It all begins:
1975 and Medicare is introduced to Australia, offering universal health care for all Australians. Suddenly going to the Doctor was no longer going to be a drain on your finances, and neither was going to the hospital. Services were going to be covered by the federal government. This system was further expanded in the 80’s. In determining the services that were to be covered, the Medicare Benefits Schedule (MBS) was introduced. The MBS set a fee for each type of service that the government believed was necessary, at a price they were prepared to pay. This was known as ‘The Schedule Fee’. Public hospitals were to be funded by state governments with some money provided by the federal government.
When it came to private hospitals, the state governments were not responsible for providing funding. The federal government as part of Medicare agreed to also fund procedures in private hospitals under the MBS. A private insurer was created by the then government – Medibank Private (which was later morphed into Medibank and listed on the stockmarket) to help with the costs, as it was recognised that the MBS was not able to adequately cover private health cover. The extra costs include things like the bed and paying nursing staff! This is where the story gets interesting.
Determining what the Private fund can cover and how much:
We now have an insurer to pay for the hospital costs, and the government also saw a way to have Medibank Private also pay some of their costs too. It would be a good idea they considered, if Medibank Private can also pay some of the fee we would normally pay to the doctor as well. Obviously, the amount the insurer pays can’t be open ended as the incentive would be there for doctor’s to charge as high a fee as they could get away with if there was no restraint. So the decision was made-
When admitted to a private hospital, Medicare will cover 75% of the MBS Fee and the insurer can cover the remaining 25%. Legislation was passed in the federal parliament to enable this, and to also set this in law.
Private health insurance was designed to cover expenses incurred when admitted to hospital. This prevented private insurers from paying anymore than their share and limiting the rebate for things like surgery only. There were several problems with this system that have been worsening over the years.
- Since private health insurance was envisaged to cover procedures performed in hospitals, it was actually made against the law for a fund to cover any medical costs incurred on an outpatient basis. This includes any costs associated with visits to a GP or Specialist unless you are admitted to a hospital. Many of our patients are unaware of this, and are disappointed that their fund covers none of their medical expenses when seen in our clinic.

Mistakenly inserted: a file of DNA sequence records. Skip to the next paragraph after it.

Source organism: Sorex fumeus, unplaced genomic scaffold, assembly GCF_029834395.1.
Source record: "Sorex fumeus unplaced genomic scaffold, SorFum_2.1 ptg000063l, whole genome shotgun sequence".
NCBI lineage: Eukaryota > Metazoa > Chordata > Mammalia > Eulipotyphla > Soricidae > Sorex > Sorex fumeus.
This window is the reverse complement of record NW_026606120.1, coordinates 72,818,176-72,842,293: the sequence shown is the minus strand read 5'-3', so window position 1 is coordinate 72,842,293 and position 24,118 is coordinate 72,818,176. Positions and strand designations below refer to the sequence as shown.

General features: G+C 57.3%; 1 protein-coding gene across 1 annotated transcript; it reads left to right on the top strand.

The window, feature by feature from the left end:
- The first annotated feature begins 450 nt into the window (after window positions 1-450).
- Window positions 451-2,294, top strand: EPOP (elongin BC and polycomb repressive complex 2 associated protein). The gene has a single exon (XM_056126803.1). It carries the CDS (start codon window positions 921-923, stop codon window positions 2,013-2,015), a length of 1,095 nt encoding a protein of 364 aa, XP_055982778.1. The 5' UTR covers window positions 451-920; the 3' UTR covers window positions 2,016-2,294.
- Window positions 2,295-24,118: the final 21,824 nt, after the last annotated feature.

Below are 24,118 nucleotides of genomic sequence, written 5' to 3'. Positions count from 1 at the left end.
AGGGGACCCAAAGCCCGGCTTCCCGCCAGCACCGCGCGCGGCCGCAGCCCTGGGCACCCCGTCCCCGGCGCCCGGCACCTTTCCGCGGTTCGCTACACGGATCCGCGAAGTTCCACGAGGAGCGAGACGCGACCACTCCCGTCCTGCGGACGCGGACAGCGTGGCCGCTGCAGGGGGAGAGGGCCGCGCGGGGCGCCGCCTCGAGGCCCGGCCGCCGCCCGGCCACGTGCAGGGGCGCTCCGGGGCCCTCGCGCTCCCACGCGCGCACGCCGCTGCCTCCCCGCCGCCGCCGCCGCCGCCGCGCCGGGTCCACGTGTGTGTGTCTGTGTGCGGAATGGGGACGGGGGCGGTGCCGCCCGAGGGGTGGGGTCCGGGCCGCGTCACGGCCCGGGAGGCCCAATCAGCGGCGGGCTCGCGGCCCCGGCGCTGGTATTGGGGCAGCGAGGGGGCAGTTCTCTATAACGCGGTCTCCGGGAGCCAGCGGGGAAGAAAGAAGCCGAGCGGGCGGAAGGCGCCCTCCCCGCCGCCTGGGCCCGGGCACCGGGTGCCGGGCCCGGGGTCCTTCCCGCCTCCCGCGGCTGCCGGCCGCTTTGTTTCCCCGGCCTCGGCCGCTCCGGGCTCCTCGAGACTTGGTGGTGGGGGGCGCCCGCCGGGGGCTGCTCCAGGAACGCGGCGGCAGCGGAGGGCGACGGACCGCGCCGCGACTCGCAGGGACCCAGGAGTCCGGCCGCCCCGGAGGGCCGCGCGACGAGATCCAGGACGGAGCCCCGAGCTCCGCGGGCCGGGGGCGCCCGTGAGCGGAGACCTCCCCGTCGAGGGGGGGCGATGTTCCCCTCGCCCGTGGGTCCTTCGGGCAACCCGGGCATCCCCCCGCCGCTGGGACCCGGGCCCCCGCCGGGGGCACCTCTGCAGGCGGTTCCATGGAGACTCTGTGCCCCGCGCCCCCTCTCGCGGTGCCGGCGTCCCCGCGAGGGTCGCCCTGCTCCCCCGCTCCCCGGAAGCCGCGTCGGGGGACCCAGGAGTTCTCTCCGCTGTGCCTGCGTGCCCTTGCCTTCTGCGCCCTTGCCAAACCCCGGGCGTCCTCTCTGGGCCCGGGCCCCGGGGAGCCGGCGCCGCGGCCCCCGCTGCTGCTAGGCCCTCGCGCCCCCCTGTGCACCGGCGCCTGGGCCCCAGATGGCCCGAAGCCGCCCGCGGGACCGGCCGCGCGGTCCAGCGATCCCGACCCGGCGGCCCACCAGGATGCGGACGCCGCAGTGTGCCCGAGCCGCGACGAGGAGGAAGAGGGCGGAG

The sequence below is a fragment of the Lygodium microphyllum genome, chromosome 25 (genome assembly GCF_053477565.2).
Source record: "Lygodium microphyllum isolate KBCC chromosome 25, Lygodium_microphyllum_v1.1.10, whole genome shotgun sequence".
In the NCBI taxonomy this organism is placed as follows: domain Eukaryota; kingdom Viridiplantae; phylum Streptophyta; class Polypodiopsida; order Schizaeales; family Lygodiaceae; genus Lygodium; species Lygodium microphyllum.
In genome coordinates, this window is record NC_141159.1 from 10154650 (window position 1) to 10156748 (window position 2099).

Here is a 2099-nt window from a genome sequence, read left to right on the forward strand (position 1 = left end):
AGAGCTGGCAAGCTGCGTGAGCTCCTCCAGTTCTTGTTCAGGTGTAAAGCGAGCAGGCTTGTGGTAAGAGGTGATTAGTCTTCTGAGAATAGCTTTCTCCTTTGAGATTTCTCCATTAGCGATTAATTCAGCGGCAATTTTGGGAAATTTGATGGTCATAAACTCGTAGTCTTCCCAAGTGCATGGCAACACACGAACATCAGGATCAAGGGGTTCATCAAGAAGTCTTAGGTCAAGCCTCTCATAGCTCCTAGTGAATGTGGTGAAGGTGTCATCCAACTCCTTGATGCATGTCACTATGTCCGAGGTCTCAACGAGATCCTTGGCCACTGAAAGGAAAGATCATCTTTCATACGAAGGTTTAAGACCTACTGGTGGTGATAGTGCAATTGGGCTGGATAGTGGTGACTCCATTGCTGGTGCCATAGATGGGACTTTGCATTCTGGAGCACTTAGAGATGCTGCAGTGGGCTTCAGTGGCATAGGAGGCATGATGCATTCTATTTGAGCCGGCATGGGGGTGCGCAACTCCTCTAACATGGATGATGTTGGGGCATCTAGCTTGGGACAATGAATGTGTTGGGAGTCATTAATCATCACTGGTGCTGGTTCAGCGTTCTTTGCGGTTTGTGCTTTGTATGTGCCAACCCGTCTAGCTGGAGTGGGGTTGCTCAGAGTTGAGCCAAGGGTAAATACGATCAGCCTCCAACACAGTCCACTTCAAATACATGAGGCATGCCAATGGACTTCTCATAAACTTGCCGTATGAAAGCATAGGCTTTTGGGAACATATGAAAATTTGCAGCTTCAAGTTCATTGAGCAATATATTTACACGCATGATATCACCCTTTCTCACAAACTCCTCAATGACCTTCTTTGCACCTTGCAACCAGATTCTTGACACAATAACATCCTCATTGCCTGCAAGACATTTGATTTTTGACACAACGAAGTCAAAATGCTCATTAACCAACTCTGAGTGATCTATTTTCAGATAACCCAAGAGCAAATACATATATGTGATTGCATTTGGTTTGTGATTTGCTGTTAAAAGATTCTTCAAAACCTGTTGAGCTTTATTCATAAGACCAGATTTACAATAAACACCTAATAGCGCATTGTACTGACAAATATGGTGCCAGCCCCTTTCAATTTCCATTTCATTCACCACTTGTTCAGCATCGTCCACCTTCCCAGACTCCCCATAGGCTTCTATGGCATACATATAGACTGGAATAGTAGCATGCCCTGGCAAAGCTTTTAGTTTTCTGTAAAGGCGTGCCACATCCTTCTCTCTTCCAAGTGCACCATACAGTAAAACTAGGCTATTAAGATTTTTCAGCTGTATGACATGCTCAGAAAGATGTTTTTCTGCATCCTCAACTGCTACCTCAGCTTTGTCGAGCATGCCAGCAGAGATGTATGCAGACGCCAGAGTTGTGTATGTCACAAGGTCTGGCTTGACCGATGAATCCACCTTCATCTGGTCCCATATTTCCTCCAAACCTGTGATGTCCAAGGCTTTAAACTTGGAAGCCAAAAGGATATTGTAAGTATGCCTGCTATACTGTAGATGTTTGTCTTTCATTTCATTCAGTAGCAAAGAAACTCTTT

- The Schedule Fee was set at a level that the government was prepared to contribute, not what a procedure cost. This meant that many procedures were not fully covered by the fee and patients were left with out of pocket costs
- The Schedule Fee is not always indexed with the inflation rate. Over the years since 1975, the gap between what the Schedule Fee should be had it kept pace with inflation and the actual fee are widening. This has been exacerbated in recent years by a freeze on indexation of the Schedule fee since 2012 (The Medicare rebate freeze).
This widening of the gap between the Schedule Fee and the fees being charged resulted in the introduction of ‘No, or Known Gap’ Insurance Policies.
Gap Health Insurance:
A new deal was reached with insurers and some of the medical community over the increasing out of pocket costs. Doctor’s were no longer willing to accept the Schedule Fee and patients were being left hundreds and even thousands of dollars out of pocket for procedures in hospitals. To help, it was decided to introduce a new structure whereby insurers were allowed to provide a rebate above the Schedule Fee (usually a set percentage like 50% more) if the Doctor agreed to either accept that fee entirely (‘No Gap Policy’) or with a set maximum gap (‘Known Gap Policy’).
This was a carrot and stick approach. The carrot was if you accept the fee we offer you now, your patient gets a higher rebate. The incentive here was that if the doctor takes a little less your patients can afford the surgery and you get more work. The stick was if you don’t accept the ‘The Schedule Fee +50%’ we are offering and charge more than that, the rebate is back to the same old 25% of the schedule fee. This means your patient has higher costs and may not be able to afford the surgery.
In general, this was a great compromise. The problem has remained that since the Medicare rebate was frozen in 2012, there have been minimal increases in what the doctor is being paid to perform the surgery. As a consequence, out of pocket fees are on the increase as many doctor’s abandon working with these policies as they don’t consider that it adequately covers the costs and skills.
So what does this mean?
Health insurance only covers medical expenses related to procedures performed in hospital. It is unfortunate that many non-medical expenses are covered out of hospital but not those associated with seeing a doctor outside of hospital. This is legislated and the only way to effect change is for the politicians to have the will to do so.
Out of pocket costs are likely to continue to rise as the gap between rebates and costs widens as a consequence of the Medicare rebate freeze. The increases you may be experiencing in your premiums aren’t due primarily to the cost per procedure by your doctor, but other factors.